BERLIN — The city is asking the state Board of Tax and Land Appeals to rule it has complied with its March 2021 order and declare the docket closed on its 2018 statistical update and 2020 revaluation of property assessments. In its order, the state board ruled the Berlin board of assessors acted improperly in granting themselves abatements of their 2018 property assessments. While the order dealt mainly with the 2018 update, the BTLA noted that work on the 2020 update was not complete at the time.
The N.H. Department of Revenue Administration is urging the BTLA not to close the docket. The DRA said it believes corrections still need to be made to the property assessments of the former board of assessors. The agency also points out that the 2020 revaluation did not adjust assessments for riverfront property and views.
The BTLA has scheduled a hearing on July 29 at 11 a.m. at its Concord office to hear testimony and arguments from both sides.
In its filing, the city said the three members of the board of assessors, Robert Goddard, Michael Eastman and Kem Rozek, stepped down after Mayor Paul Grenier asked for their resignations. Per the order, the city billed the three assessors and a family member for the property assessments abatements they granted each other for tax years 2018 and 2019 with interest assessed.
The BTLA ordered the city to have all the 2018 abatements granted by the Berlin board of assessors reviewed and the city said that was performed by Corcoran Consulting Associates. The city had Corcoran review all of the 2018 abatement applications denied by the Berlin board after being asked to do so by the DRA. In total, Corcoran reviewed over 100 abatement applications for 2018.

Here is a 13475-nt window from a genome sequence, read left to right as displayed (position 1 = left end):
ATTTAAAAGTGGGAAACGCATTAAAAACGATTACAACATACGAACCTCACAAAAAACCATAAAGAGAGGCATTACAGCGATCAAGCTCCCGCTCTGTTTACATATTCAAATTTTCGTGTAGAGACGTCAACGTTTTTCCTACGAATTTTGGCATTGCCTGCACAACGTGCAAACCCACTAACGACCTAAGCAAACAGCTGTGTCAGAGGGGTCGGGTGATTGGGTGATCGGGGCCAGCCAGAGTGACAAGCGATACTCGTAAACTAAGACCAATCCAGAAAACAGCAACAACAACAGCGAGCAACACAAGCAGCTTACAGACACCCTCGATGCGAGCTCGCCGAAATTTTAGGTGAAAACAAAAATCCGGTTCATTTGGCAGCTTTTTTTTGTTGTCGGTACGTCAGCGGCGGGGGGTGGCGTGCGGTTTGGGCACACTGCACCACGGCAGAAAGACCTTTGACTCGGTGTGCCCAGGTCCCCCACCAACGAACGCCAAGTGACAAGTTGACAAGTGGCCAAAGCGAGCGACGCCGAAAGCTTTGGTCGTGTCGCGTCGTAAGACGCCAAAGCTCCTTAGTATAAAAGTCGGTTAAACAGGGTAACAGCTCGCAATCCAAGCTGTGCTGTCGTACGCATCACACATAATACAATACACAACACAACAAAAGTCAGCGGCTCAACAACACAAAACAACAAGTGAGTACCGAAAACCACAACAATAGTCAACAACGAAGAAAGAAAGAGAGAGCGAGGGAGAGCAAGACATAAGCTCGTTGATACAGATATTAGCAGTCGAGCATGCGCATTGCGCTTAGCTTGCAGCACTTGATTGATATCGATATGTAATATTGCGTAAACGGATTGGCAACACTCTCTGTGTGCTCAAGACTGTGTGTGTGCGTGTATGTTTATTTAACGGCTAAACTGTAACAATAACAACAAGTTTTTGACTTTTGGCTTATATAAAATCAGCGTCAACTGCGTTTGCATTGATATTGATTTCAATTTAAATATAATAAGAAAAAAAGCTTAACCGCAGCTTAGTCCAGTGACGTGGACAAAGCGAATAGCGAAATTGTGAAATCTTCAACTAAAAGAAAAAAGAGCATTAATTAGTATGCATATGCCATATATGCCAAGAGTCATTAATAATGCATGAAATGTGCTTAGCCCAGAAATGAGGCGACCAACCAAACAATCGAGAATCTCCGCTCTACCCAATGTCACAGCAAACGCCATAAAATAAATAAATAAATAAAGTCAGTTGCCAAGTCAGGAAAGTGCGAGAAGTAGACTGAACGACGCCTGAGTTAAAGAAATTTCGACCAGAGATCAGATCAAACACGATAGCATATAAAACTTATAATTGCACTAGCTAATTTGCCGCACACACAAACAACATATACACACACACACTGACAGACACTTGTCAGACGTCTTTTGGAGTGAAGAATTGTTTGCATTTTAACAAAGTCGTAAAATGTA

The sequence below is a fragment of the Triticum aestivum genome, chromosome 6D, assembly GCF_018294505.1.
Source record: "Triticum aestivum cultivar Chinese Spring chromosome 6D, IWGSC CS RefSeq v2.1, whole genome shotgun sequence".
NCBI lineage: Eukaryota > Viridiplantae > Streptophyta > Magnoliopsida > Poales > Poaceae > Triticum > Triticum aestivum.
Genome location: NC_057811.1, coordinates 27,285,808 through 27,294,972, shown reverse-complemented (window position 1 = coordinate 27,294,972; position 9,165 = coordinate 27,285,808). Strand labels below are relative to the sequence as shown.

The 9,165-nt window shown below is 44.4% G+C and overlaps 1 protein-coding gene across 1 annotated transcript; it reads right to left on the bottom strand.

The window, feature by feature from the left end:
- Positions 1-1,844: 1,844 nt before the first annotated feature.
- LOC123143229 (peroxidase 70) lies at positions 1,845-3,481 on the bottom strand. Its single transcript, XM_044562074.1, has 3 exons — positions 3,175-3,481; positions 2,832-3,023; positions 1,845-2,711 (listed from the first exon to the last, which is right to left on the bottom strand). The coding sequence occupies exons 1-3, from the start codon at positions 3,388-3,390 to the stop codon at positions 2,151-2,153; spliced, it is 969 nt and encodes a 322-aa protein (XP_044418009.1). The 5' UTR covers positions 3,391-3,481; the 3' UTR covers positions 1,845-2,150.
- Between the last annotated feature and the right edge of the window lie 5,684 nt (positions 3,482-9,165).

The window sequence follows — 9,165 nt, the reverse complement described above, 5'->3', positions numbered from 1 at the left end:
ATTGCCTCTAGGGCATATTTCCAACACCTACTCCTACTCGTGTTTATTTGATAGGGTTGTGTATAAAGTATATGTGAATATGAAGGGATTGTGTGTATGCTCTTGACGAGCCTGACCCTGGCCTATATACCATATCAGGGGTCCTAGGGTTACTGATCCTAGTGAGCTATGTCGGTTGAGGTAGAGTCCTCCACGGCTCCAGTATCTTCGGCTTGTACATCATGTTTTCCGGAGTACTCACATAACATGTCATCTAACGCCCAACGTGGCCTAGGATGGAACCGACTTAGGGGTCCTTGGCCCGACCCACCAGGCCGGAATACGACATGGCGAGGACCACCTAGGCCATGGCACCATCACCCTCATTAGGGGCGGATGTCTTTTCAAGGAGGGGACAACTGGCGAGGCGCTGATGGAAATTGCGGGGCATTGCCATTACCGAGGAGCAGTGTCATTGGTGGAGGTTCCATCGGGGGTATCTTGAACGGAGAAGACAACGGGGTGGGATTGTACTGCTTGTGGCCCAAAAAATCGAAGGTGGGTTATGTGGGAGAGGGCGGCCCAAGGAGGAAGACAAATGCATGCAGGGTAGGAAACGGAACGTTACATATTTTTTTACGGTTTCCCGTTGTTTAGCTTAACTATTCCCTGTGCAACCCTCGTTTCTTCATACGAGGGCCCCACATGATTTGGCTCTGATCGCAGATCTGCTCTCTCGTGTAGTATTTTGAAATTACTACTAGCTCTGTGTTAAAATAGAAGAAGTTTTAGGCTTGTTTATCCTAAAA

In its objection to closing the docket, the DRA said while the city has billed the board members for the amount they improperly saved themselves, no corrections to the tax cards were made until 2021. As a result, the DRA said the former board members enjoyed the improper abatements in 2020. The DRA also said the tax cards show some adjustments still have not been corrected.
The DRA argues the city is wrong when it insists there is no waterfront property in Berlin other than the small Head Pond off Route 110. The state notes there are many properties along the Androscoggin where the riverfront may add value. “The city continues not to account for the contributory value of views and has no reasonable basis for doing so. Furthermore, the city does not make value consideration for riverfront property in its 2020 revaluation, and has no reasonable basis for doing so.”
The DRA said not accounting for views and riverfront property results in “disproportionate taxation throughout the city.”
Unlike the previous hearings that happened during COVID-19, there will be no remote access to the July 29 hearing in Concord.